Globalshift Limited - copyright © 2009 to 2022; All rights reserved.
Singapore, then known as Temasek, was a trading outpost of the Sumatra Srivijaya empire from 700 AD, becoming a kingdom in 1299 and called Singapura (Lion City). It was destroyed by a Javan empire in 1401 and by the Portuguese in 1613 when it was part of the Johore Sultanate.
The area fell under Dutch control for most of the 18th Century but Singapore remained a backwater until 1819 when Sir Stamford Raffles acquired it from the Sultan of Johore for the East India Company as a trading post. It was ceded to the UK as part of the Straits Settlements in 1826 after which a big influx of Chinese immigrants arrived to work as labourers.
After World War 1 the British built a naval base but this failed to thwart Japan who invaded from the north in 1942. After World War 2 the Straits Settlements was dissolved and it became a UK Crown Colony. Chinese activists demanded home rule which was granted in 1959, followed by independence in 1963 within the Malaysia Federation.
In 1965 it left Malaysia to become a country in its own right and is now a wealthy centre of commerce, finance and transport with industries such as oil refining and rig building.
Singapore consists of 63 islands, including the main island called Pulau Ujong, connected to Malaysia via two causeways. Jurong Island, Pulau Tekong, Pulau Ubin and Sentosa are the largest of the smaller islands. The highest point is Bukit Timah Hill at 164m. Land reclamation projects have increased the country’s size by nearly a quarter since the 1960s, including merging a number of the islands.
The country, at the southern end of the Malay Peninsula, lies on the western part of Sundaland which is a granite-cored block of the Indo-Chinese plate. It is almost entirely composed of granites and gabbros with thin layers of young sandstone and mudstone sediments in the west and metamorphic quartzites in the northeast.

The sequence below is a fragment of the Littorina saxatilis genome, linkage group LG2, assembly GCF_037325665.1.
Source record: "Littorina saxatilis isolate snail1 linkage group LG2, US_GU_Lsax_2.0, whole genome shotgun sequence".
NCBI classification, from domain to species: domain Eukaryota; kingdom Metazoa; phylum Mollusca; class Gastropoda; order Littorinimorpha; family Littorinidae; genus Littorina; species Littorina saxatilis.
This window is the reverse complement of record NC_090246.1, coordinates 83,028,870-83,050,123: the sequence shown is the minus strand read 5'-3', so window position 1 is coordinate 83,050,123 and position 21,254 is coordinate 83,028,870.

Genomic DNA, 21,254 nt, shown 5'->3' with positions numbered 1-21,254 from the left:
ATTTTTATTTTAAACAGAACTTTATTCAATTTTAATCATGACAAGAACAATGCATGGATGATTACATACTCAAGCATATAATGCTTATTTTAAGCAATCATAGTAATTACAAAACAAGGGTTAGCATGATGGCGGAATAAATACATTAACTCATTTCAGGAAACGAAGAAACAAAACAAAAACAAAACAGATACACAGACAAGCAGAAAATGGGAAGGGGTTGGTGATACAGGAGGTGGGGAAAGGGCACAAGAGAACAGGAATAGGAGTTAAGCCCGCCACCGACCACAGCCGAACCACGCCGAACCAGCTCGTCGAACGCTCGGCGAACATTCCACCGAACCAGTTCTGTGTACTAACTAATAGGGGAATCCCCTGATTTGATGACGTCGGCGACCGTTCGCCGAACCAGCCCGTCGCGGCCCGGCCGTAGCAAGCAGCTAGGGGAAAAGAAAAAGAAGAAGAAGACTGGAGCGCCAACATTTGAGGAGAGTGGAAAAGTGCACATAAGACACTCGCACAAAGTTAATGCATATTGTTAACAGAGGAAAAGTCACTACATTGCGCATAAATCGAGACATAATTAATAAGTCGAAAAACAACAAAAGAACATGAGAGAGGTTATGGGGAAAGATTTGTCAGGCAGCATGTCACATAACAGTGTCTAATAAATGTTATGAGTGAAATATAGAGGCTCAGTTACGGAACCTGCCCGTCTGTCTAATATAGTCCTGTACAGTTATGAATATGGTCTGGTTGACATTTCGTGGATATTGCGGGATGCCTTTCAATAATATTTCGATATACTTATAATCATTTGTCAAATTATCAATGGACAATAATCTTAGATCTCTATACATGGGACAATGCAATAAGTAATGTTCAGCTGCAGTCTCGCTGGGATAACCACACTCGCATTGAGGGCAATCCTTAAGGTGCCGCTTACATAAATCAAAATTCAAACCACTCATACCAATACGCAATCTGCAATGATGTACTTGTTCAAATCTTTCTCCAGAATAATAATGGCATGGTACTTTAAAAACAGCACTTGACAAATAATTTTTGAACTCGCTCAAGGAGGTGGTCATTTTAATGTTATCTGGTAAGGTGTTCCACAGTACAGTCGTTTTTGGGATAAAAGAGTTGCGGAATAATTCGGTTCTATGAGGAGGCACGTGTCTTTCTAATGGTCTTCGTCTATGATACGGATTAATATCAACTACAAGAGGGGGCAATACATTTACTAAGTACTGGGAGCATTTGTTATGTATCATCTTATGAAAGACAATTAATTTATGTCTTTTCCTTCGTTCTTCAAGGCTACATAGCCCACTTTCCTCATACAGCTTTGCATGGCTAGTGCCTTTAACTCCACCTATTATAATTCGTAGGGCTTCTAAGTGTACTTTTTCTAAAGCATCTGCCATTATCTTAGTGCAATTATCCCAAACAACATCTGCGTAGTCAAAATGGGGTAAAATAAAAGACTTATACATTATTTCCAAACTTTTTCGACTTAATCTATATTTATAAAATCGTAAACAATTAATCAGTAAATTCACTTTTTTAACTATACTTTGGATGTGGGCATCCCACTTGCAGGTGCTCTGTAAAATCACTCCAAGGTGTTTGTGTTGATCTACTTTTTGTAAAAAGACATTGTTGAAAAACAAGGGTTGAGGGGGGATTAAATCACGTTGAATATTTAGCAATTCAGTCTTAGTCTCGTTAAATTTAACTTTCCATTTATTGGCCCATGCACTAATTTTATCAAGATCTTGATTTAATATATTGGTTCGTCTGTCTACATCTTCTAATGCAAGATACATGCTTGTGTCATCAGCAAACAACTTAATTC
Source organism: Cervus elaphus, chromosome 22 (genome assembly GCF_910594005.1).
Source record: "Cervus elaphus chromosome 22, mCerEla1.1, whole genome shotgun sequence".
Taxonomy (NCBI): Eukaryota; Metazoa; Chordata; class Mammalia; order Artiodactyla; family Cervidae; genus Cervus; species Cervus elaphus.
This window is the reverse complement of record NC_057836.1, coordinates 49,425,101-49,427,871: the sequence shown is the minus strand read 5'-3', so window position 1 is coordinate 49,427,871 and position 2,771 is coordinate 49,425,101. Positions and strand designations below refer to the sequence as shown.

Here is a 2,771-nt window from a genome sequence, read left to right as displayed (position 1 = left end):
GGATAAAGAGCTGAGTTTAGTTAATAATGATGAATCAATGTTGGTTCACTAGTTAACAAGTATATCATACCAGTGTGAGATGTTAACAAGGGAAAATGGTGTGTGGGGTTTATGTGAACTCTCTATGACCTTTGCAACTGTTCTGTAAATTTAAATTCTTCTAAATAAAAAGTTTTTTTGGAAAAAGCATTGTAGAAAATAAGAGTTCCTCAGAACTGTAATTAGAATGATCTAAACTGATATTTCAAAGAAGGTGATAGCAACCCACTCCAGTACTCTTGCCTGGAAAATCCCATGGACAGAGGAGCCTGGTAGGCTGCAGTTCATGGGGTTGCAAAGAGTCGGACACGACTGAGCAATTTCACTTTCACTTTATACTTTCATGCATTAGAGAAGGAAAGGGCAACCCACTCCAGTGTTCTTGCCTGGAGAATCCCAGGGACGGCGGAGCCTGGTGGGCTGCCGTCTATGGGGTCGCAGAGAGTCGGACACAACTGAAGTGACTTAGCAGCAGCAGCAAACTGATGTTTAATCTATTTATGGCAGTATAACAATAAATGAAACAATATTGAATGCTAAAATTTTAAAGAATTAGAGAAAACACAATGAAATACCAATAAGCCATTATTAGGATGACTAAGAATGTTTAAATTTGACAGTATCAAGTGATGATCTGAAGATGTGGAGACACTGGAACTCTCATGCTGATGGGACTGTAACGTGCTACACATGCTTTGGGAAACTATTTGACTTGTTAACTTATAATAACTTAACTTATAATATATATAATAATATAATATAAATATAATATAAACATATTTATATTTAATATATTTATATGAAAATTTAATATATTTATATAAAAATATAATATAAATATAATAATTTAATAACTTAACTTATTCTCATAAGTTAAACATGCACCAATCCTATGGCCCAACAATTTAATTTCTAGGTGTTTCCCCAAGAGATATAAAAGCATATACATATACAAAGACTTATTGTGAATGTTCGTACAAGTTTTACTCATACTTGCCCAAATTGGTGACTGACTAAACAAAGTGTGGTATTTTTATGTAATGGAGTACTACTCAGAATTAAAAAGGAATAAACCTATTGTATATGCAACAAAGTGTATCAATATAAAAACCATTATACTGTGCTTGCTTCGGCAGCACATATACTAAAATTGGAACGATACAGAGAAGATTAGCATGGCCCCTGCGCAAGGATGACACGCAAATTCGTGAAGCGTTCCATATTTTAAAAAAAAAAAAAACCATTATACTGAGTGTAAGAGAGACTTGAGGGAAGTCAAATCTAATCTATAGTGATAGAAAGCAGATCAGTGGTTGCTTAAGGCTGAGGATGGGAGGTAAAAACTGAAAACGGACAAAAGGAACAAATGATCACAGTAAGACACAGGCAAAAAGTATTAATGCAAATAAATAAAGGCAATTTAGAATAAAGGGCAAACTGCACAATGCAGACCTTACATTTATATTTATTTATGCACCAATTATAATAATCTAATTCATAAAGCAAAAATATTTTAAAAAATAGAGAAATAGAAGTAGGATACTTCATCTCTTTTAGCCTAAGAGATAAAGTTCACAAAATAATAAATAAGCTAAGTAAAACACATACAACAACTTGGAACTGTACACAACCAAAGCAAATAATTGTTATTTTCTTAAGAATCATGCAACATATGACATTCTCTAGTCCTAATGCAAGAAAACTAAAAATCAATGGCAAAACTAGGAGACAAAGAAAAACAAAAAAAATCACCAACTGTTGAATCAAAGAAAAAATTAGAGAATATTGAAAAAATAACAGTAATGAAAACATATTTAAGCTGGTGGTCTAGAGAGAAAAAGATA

This geology is not suitable for the generation and accumulation of commercial volumes of oil and gas and Singapore has no indigenous oil or gas resources, either onshore or offshore. Globalshift believes it is very unlikely to achieve any production in the future. No exploration wells have ever been drilled in the country.
The country is a high consumer of oil, with large volumes used in refining and to fuel aircraft. It imports piped gas from both Malaysia and Indonesia. For added security of supply its first LNG regasification terminal opened in 2013 providing the capacity required for the country’s expanding energy infrastructure and to power new process plant developments.
Map and National Flag
Land area (sq kms)
Oil prod (000s b/d)
Gas prod (bcm/yr)
Oil cons (000s b/d)
Gas cons (bcm/yr)
Singapore is a parliamentary republic. The elected President is a largely ceremonial post. Executive power rests with the Cabinet led by the Prime Minister.
Parliament is unicameral with 87 elected members and 9 nominated members. The People's Action Party has won every election since self-government in 1959.
There is no department of government specifically responsible for oil and gas resources.
The Energy Market Authority is a statutory board under the Ministry of Trade and Industry which promotes competition in the energy market and ensures a secure energy supply.
Singapore was a founding member of the Association of Southeast Asian Nations (ASEAN) in 1967.
Click below for:
Excel files - histories and forecasts of production and wells for all countries and regions